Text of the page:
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Decoding An Acronym: SIPC

Betterment Securities is a member of the SIPC. Today, we wanted to provide a bit of background on what that means for you as an investor.

Articles by Betterment Editors
By the Editorial Staff Betterment Resource Center Published Sep. 28, 2010
Published Sep. 28, 2010
1 min read
Whenever you invest your money, you should take a moment to ask yourself: what would happen if there’s a disaster? That’s the thinking behind home insurance–buying a house is a

sipc

huge investment, and we want to know that if something so bad happens that the house no longer exists, we’ll be able to recoup at least some of that investment.

The FDIC, a government agency, functions in a similar way, except instead of insurance on your home, it’s insurance on the money you have in the bank. That is, if your bank goes out of business, you won’t lose the money you had invested there (up to a point–there are limits on how far FDIC insurance extends).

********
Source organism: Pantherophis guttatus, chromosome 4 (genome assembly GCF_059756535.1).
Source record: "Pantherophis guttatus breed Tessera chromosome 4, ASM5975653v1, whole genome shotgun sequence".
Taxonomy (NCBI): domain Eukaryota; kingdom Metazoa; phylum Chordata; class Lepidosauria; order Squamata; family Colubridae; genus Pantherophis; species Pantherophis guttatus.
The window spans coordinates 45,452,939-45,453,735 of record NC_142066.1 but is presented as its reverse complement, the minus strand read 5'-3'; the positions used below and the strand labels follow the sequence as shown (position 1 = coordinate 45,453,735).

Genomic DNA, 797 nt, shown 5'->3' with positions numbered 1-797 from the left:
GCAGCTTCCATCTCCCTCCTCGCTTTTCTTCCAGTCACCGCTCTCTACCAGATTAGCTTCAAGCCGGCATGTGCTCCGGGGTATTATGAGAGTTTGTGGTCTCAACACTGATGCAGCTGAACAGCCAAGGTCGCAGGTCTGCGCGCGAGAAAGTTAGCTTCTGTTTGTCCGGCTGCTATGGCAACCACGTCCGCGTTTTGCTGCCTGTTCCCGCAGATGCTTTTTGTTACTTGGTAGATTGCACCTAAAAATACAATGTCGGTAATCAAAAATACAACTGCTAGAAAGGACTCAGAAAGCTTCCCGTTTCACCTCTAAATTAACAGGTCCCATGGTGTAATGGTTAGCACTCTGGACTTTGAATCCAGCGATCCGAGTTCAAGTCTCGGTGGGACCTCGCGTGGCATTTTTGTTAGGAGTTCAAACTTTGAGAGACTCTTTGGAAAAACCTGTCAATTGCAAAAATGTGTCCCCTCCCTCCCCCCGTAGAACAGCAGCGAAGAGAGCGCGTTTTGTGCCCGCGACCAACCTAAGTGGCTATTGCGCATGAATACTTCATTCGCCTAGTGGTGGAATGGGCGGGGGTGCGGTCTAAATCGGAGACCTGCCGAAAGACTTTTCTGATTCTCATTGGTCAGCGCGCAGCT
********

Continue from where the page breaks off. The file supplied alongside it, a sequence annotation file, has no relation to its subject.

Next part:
But what about investments you have in financial organizations that aren’t banks? In 1970, the government addressed this issue by creating the Securities Investor Protection Corporation, or SIPC. When broker-dealers become protected by the SIPC, they effectively buy insurance so that if they go bankrupt, their investors will be able to recoup their money, up to $500,000.

It’s important to note that SIPC coverage doesn’t kick in if investors simply lose money because their investments decrease in value. But it’s a great way to make sure that investors aren’t left holding the bag if their broker goes under.

This article is part of
Original content by Betterment

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